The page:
From the Boston Globe:
Each month, Stephen and Kim Martinelli sent their mortgage payment to Chase Home Finance, and when they fell behind, it was Chase that launched foreclosure proceedings, with an auction of their Lawrence home scheduled for later this week.
The Martinellis, squeezed by the cost of caring for a disabled son and carrying an adjustable-rate mortgage that boosted their monthly payments by $900 over the past year, pleaded with Chase for a break: for a new payment plan, a lower, more affordable rate, or a delay in the foreclosure, due to hardship.
Chase’s answer: “No.”
What the Martinellis did not know was that Chase was not calling the shots. Chase merely services the loan, acting as bill collector and administrator.
The mortgage was held by an unknown investor, whom Chase declined to identify and who refused to modify the terms of the Martinellis’ loan.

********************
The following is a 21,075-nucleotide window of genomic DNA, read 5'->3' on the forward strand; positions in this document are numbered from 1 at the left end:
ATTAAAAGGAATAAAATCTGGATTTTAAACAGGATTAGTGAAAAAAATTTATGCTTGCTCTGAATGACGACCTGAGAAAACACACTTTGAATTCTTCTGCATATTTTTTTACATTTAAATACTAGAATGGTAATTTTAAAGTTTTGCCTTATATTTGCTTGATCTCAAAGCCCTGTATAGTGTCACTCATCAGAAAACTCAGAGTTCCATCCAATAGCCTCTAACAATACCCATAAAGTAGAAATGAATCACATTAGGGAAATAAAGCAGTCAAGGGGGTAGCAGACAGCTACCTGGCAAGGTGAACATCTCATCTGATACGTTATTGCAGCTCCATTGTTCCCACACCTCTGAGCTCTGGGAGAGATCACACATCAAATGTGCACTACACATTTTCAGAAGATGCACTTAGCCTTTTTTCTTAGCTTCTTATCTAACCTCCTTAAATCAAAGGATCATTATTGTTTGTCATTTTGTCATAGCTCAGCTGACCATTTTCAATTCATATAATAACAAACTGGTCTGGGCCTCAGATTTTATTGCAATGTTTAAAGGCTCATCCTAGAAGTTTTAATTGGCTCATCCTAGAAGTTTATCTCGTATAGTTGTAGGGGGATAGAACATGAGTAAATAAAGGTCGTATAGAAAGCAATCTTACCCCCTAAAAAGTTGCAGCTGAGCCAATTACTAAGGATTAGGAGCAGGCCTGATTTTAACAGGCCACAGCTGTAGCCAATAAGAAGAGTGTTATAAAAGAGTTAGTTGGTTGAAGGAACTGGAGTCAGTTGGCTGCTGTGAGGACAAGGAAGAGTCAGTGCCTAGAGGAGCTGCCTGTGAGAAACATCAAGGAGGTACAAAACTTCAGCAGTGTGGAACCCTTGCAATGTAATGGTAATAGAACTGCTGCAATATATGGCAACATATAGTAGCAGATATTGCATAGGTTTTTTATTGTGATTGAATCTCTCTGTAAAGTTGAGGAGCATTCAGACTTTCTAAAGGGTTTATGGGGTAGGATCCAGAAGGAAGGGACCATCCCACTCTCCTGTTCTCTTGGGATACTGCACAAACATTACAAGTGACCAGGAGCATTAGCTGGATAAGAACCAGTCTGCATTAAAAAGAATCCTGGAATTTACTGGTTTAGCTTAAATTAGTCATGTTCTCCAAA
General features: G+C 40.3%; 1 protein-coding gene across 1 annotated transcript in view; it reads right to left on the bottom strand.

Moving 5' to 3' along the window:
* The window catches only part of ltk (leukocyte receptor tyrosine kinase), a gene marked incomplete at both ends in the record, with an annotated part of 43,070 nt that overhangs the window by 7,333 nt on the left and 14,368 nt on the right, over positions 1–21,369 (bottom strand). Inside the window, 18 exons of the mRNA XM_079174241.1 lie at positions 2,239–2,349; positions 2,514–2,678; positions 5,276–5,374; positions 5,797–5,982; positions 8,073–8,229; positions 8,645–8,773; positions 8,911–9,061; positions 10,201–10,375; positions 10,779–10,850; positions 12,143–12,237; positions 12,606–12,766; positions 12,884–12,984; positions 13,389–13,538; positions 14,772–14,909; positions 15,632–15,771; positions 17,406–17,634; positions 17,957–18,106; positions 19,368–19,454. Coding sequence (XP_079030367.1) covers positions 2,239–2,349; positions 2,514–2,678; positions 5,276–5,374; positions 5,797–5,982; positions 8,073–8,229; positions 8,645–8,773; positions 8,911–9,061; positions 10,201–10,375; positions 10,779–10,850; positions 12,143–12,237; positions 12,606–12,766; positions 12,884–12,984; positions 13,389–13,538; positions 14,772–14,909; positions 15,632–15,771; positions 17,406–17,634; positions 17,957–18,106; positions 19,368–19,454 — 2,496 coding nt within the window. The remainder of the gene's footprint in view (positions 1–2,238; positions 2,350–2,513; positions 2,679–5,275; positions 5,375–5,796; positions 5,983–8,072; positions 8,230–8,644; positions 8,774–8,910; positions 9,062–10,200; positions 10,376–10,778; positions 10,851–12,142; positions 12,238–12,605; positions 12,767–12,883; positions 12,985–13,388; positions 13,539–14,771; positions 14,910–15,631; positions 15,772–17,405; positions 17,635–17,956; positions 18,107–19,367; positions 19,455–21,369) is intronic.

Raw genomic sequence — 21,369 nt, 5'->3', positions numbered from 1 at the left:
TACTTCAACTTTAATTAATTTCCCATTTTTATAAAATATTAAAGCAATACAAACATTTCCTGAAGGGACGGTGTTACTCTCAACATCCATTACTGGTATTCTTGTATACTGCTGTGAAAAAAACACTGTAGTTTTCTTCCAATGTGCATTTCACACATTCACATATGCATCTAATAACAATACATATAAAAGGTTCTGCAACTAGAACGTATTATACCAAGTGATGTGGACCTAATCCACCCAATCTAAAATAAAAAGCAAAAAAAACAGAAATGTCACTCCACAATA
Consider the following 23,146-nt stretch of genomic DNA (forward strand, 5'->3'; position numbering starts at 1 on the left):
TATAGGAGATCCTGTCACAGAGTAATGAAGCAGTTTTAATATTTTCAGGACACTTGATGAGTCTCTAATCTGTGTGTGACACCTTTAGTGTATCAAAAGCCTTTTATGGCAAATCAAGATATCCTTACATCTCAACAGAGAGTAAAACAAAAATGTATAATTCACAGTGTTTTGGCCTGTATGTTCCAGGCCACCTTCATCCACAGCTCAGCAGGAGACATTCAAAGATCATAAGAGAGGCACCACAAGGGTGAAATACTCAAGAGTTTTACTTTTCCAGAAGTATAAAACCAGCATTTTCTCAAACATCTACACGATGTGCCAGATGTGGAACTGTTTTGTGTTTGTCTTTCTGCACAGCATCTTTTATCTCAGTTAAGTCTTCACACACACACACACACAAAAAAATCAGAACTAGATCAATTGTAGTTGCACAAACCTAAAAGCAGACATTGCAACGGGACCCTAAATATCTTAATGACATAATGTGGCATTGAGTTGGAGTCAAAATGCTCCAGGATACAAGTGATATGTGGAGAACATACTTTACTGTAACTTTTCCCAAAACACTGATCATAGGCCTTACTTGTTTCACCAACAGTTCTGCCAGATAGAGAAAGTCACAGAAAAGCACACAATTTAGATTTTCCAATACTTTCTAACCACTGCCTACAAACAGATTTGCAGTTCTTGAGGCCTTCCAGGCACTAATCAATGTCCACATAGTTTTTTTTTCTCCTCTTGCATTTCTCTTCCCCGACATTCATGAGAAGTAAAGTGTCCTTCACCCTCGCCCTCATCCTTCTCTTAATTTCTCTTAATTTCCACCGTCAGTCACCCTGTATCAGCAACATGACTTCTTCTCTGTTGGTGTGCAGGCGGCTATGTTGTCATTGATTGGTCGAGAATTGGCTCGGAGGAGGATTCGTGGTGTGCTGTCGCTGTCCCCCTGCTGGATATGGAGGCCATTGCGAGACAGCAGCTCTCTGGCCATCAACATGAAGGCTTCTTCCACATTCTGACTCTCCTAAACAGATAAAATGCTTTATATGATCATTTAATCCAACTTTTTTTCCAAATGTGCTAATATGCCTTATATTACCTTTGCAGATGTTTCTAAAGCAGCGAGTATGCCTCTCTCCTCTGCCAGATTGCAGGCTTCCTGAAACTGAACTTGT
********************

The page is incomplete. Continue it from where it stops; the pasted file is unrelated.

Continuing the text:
They are among thousands of delinquent borrowers caught in the maze of modern mortgage financing as they desperately try to save their homes. Unlike in the last real estate bust, when local banks and credit unions wrote nearly 80 percent of mortgages in Massachusetts, most home loans issued today pass through a nationwide chain of brokers, lenders, service companies, Wall Street firms, and investors. That makes tracing ownership difficult, if not impossible.
In a rising real estate market, the system worked well, spreading loan risks among various players and expanding credit and homeownership.
But as foreclosures mount, the system is proving ill-suited to respond, analysts said. The reason: Spreading risk muddled responsibility.
“It’s perfect deniability,” said Patricia McCoy, a University of Connecticut law professor who specializes in financial services. “When there’s a problem, each person in line says, ‘Don’t talk to me, talk to the other person.’ “